"Because the (count) involves so much time and volunteers, it can be a difficult thing, especially if you're doing it twice a year," Smith noted. "I want to do it twice a year."
In 2021, the U.S. Department of Housing and Urban Development allowed communities to skip the count because of the COVID-19 pandemic, Smith said, but groups chose to forge ahead with the census because they knew there had been an increase in the local homeless population. In 2021 and 2022, the coalition limited the number of people conducting the count to reduce the risk of spreading the virus in camps.
Many of the volunteers participating in the count Monday were students in a class on U.S. poverty at Covenant College, a private Christian school in Lookout Mountain, Georgia. The professor, Lance Wescher, said the annual homeless census is a recurring part of the course curriculum and estimated about 25 of his students, many of them juniors and seniors, were making the rounds Monday.
A 21-year-old senior at Covenant College who hopes to eventually work in refugee resettlement, Grace Elder is originally from Atlanta.
"Urban poverty is something I'm confronted with daily," she said. "However, I haven't had the chance to learn about it in an academic setting where I'm able to kind of just learn more about not only development interventions but also the nature of what people living in my backyard are going through."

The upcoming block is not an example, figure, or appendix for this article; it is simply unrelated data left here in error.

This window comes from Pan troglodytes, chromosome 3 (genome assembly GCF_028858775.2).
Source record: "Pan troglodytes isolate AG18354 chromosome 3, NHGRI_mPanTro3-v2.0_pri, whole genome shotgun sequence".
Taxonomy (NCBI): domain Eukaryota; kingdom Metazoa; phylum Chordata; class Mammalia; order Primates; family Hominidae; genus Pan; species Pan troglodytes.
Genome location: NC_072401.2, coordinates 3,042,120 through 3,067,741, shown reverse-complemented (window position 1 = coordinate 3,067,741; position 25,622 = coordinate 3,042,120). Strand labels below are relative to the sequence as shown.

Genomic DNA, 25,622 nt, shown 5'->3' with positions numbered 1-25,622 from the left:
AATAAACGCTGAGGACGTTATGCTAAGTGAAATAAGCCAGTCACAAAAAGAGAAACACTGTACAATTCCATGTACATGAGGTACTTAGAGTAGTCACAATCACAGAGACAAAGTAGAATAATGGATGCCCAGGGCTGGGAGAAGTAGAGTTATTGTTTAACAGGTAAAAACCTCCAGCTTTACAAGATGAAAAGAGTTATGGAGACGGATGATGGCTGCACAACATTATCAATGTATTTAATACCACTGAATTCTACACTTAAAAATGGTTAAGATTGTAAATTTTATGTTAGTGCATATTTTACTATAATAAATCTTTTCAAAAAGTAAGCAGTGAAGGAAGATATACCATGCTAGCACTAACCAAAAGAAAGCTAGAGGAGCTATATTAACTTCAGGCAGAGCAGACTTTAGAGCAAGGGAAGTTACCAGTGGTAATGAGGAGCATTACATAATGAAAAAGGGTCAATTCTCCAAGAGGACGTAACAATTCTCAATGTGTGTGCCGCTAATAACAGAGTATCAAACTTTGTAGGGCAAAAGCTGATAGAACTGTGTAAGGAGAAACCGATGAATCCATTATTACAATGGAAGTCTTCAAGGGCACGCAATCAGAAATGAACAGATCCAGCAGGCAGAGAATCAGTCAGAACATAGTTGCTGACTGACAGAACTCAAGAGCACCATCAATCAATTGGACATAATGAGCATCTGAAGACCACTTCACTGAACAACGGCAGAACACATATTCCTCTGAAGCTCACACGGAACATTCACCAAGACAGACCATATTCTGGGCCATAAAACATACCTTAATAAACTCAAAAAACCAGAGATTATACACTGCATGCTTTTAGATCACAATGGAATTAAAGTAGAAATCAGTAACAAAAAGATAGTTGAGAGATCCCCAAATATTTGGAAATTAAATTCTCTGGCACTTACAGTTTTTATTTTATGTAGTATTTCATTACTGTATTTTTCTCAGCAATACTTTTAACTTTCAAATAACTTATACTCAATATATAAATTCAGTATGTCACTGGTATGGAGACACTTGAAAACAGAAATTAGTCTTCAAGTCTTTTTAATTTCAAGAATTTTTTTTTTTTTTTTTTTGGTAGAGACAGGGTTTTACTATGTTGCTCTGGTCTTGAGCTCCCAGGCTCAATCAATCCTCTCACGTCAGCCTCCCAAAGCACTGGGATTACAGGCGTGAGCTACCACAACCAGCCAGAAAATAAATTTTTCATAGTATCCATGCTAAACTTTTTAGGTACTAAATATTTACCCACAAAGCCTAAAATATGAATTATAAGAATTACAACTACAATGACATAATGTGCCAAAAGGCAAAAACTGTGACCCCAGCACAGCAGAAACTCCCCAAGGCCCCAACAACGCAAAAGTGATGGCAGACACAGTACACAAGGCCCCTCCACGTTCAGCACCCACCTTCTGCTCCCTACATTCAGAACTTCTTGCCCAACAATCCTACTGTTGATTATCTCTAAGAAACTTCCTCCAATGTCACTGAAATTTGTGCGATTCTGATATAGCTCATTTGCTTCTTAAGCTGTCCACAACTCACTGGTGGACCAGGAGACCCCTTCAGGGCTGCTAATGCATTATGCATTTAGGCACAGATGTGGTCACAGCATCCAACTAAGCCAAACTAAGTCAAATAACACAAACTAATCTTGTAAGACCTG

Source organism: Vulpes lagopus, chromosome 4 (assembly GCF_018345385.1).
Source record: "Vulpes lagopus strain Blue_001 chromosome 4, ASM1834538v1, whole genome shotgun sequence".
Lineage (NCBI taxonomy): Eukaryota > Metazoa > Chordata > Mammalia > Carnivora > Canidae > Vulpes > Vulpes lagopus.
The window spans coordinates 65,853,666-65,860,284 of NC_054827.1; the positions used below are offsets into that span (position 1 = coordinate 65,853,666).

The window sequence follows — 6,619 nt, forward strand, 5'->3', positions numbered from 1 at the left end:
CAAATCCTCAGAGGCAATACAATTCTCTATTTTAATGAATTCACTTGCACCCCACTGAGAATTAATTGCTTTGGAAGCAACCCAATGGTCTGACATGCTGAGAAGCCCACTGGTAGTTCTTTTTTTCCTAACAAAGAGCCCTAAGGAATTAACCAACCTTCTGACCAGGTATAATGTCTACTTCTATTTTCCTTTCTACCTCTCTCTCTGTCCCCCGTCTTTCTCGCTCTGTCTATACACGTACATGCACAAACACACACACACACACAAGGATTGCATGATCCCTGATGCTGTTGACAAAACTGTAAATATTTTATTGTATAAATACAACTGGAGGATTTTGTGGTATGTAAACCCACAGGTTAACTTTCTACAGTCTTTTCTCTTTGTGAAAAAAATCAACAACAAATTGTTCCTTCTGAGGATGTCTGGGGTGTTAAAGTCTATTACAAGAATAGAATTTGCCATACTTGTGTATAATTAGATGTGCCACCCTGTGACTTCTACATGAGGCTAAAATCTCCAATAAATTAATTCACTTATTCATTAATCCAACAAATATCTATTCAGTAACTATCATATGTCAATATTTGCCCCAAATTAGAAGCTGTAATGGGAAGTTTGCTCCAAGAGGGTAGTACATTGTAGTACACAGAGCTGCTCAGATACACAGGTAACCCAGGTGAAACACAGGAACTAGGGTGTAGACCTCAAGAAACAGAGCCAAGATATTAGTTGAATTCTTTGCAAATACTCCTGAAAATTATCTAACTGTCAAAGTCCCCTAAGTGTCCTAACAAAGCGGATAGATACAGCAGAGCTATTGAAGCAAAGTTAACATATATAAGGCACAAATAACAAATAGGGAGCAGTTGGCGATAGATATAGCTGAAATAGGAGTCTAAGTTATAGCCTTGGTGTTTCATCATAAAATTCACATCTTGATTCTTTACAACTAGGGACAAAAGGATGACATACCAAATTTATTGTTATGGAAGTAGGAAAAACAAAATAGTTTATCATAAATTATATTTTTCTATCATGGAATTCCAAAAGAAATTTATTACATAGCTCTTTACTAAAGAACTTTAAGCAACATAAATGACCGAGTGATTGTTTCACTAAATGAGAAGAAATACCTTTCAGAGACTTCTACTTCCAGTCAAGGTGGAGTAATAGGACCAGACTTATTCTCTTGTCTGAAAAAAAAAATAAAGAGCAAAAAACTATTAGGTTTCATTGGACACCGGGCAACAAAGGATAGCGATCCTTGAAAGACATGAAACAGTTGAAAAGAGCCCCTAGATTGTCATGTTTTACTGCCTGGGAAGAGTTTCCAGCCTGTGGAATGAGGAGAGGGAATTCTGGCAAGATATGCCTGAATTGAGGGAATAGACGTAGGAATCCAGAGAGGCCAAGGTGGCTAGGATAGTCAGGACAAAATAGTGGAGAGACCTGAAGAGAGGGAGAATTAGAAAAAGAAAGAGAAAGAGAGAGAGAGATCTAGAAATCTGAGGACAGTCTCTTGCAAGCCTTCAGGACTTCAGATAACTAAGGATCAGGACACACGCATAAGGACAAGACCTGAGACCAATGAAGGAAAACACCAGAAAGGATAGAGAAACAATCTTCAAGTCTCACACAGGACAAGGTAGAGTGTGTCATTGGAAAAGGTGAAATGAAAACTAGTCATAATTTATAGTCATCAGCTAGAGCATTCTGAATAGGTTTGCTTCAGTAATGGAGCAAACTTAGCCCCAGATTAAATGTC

As they delve deeper into the coursework, Elder is hopeful the experience Monday will help her and her classmates explore the issue of poverty in a more informed manner.
"It's easy in a classroom to almost dehumanize a problem," Elder said, "and I think it's helpful for us to be here and just kind of see before we talk about it."
Having just met a woman who had been living on the street for about three years, Jesse Newman, a 19-year-old sophomore at Covenant College studying economics and philosophy, said he was struck by how long-term the problem can be for some people.
Up to that point, his general perception of homelessness had been people often spend a few weeks without stable living arrangements before ultimately finding a place a stay.
"It was eye-opening to see this is where she lives right now," he said.
A U.S. Army veteran who retired in 2001, Vincent Spann now operates the nonprofit Connecting Vets to Resources and was also among the volunteers Monday morning.
His organization has received an emergency solutions grant to help place homeless veterans in housing, which includes paying their security deposit, buying them furniture and providing them with utilities. He also helps them access untapped benefits like health insurance.
"A lot of veterans get out of the military, but they don't go through the process of enrolling to see if they qualify for assistance through the (U.S. Department of Veterans Affairs)," Spann said.
Monday was Spann's second time participating in the point-in-time count -- the first being in 2019 -- and he noted it's fairly common to find veterans among the local homeless population. Many suffer from post-traumatic stress disorder or other mental health issues that can complicate the process of accessing resources that could help them settle into a stable living situation.
While the point-in-time count acts as an essential mile marker as service organizations evaluate how to properly assist the homeless population, Spann said it also acts as a critical form of validation.
"I think it's important to look someone in the face -- square in the face -- and let them know, 'I see you. I hear you. I'm here to help you. How can I help you?'" Spann said. "'Will you allow me to help you?'"